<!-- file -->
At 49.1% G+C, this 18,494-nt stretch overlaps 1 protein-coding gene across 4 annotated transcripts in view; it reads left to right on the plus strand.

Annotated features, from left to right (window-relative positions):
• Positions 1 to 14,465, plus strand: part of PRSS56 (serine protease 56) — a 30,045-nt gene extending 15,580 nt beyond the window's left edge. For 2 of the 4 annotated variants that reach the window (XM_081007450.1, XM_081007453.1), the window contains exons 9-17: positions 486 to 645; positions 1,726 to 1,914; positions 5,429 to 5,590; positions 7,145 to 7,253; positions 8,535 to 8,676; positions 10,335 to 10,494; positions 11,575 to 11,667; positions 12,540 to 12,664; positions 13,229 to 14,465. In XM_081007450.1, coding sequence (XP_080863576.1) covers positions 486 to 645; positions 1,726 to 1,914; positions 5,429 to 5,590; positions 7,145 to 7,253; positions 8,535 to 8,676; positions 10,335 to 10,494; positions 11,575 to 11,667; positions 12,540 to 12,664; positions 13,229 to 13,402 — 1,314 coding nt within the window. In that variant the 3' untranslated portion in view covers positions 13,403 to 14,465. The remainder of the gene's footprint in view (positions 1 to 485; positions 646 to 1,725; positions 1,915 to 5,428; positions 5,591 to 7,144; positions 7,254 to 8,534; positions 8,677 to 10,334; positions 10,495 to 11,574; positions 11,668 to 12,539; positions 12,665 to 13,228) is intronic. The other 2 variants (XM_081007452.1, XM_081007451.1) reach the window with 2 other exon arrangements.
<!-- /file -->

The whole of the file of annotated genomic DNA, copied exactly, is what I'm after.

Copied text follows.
At 49.1% G+C, this 18,494-nt stretch overlaps 1 protein-coding gene across 4 annotated transcripts in view; it reads left to right on the plus strand.

Annotated features, from left to right (window-relative positions):
• Positions 1 to 14,465, plus strand: part of PRSS56 (serine protease 56) — a 30,045-nt gene extending 15,580 nt beyond the window's left edge. For 2 of the 4 annotated variants that reach the window (XM_081007450.1, XM_081007453.1), the window contains exons 9-17: positions 486 to 645; positions 1,726 to 1,914; positions 5,429 to 5,590; positions 7,145 to 7,253; positions 8,535 to 8,676; positions 10,335 to 10,494; positions 11,575 to 11,667; positions 12,540 to 12,664; positions 13,229 to 14,465. In XM_081007450.1, coding sequence (XP_080863576.1) covers positions 486 to 645; positions 1,726 to 1,914; positions 5,429 to 5,590; positions 7,145 to 7,253; positions 8,535 to 8,676; positions 10,335 to 10,494; positions 11,575 to 11,667; positions 12,540 to 12,664; positions 13,229 to 13,402 — 1,314 coding nt within the window. In that variant the 3' untranslated portion in view covers positions 13,403 to 14,465. The remainder of the gene's footprint in view (positions 1 to 485; positions 646 to 1,725; positions 1,915 to 5,428; positions 5,591 to 7,144; positions 7,254 to 8,534; positions 8,677 to 10,334; positions 10,495 to 11,574; positions 11,668 to 12,539; positions 12,665 to 13,228) is intronic. The other 2 variants (XM_081007452.1, XM_081007451.1) reach the window with 2 other exon arrangements.